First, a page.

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  • nhtigerdadnhtigerdad 35 replies8 threadsRegistered User Junior Member
    Hmom16. I’m sure that’s true. At the inner-city school I work at only a handful of kids have been accepted at ivies (mostly Dartmouth) in the time I’ve been here and all were the valedictorian. We have had a non-Val go to mit, and a kid barely in the top 10 got a full ride to Georgetown.
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  • nhtigerdadnhtigerdad 35 replies8 threadsRegistered User Junior Member
    Dadtwogirls, she’ll be applying at UNH (safety), McGill and Ottawa and possibly umass Amherst as target achools, and then not really sure. She wants to be in a city and it needs to be <$45k. McGill is her dream school and where she wants to go and she seems to have all the required stats, but just in case she’s going to apply at a few elite schools. She didn’t like Cornell when we visited. Required to take 2 gym classes? Dartmouth isn’t in a city, but it’s Ivy League and near home. After that she’s not really sure.
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  • nhtigerdadnhtigerdad 35 replies8 threadsRegistered User Junior Member
    Sgopal2, I agree about proximity. She doesn’t want to be too far from home, but I’m encouraging her to look at schools located in cities with direct flights to Manchester. DC is one of those cities. So is Chicago. NYC is a bus ride, but I don’t think we can afford anything there. Same with Boston. BC will be too expensive. Harvard probably no shot. Brown maybe.
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  • nhtigerdadnhtigerdad 35 replies8 threadsRegistered User Junior Member
    Looking forward: she doesn’t do many clubs. Book club. A club that volunteers at an elder care facility. I forgot to mention nat honor society. Our farm eats up a lot of her time.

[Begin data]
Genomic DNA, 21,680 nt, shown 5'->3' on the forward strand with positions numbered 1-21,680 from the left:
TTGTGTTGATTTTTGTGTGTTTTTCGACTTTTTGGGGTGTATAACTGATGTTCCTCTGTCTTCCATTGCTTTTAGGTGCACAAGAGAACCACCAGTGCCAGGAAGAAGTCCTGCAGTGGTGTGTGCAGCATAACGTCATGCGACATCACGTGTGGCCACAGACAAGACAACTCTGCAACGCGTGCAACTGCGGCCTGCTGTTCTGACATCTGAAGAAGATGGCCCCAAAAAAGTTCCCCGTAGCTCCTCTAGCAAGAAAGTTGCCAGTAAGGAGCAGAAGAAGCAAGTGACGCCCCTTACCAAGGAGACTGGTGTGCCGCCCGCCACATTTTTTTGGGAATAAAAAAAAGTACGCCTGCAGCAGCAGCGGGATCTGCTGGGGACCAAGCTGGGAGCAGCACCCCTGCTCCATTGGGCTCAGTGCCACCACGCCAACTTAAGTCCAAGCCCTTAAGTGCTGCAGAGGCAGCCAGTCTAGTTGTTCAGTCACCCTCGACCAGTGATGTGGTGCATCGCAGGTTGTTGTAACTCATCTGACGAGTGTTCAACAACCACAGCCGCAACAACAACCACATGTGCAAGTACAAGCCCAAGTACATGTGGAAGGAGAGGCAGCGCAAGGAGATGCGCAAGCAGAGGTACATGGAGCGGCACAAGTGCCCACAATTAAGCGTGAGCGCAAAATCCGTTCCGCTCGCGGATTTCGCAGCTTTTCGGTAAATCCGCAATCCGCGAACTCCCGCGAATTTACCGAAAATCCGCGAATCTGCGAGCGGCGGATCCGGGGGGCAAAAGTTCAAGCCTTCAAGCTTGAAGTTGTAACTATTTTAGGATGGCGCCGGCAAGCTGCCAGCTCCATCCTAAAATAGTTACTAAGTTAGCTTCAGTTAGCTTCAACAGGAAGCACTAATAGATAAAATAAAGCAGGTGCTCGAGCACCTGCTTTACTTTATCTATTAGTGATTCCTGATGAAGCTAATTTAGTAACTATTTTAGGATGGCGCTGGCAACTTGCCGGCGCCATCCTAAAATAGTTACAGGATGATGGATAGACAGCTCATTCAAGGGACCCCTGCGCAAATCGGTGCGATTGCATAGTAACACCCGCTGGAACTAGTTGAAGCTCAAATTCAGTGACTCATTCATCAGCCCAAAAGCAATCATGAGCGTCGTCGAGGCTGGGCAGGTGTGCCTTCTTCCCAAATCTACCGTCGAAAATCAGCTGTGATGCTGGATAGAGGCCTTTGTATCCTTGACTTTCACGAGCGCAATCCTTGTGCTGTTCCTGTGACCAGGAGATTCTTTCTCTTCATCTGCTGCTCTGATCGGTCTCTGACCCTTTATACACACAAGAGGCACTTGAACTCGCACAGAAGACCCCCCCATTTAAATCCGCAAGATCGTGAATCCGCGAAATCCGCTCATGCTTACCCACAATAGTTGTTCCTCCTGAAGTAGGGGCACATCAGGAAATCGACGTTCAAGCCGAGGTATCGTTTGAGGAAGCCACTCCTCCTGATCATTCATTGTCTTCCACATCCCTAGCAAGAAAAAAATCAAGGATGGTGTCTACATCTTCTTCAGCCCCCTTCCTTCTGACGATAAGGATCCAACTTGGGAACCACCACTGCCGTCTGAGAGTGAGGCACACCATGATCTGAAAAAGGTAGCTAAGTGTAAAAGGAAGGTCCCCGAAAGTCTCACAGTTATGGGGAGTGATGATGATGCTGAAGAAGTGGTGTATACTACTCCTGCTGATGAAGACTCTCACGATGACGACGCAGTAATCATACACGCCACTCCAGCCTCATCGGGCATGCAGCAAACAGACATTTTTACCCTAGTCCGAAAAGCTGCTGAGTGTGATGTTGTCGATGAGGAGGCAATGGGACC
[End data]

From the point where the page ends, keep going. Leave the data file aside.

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  • RiversiderRiversider 842 replies101 threadsRegistered User Member
    edited September 27
    Houston has two major airports and offers lots of cheap direct flights most places or nearest urban airports. It’s very affordable and Rice is cheaper than rest of top 20 colleges. Their new generous aid initiative helps families with income up to $200K and merit/athletic scholarships may make it affordable for you. You may get additional points in admission for bringing geographical diversity. It’s worth a try.
    edited September 27
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  • nhtigerdadnhtigerdad 35 replies8 threadsRegistered User Junior Member
    Thanks riversider, but Texas is too far. Last year’s salutatorian at the school I work at applied at rice for all the reasons you mentioned. Didn’t get in. His test scores were a little lower than my daughter, but he had mountains of achievements and ec’s and he was class president. And his family could pay a lot of tuition. Truly exceptional young man.
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  • socaldad2002socaldad2002 1428 replies29 threadsRegistered User Senior Member
    As for Val/Sal rates, it's not a simple matter of "preferring" them. Any kid getting an ED admit needs to fill the whole bill, not just hs stats and how that hs calculates. You'd need to know how many V/S apply an do not get admitted, ED or RD.


    For 2019:

    49% were val/sal (38.4% of admitted students are valedictorians and 10.1% are salutatorians.)

    Definitely a correlation between having the highest GPA in your senior class and admissions to Dartmouth.
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  • oscar63oscar63 368 replies4 threadsRegistered User Member
    @nhtigerdad I think she has a shot. I would definitely talk about working on the farm in her application because that is unusual. Good Luck!
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  • nhtigerdadnhtigerdad 35 replies8 threadsRegistered User Junior Member
    Thank you Oscar 63. I think the farm aspect is kind of a hook. She’s 4th generation, and refers to herself, accurately, as “3rd in command” after her mom and aunt who co-own the business. Women owned and operated farm. She’s toying with the idea of writing an essay comparing herself, a squash planter and picker, to some of the other applicants who grew up playing squash.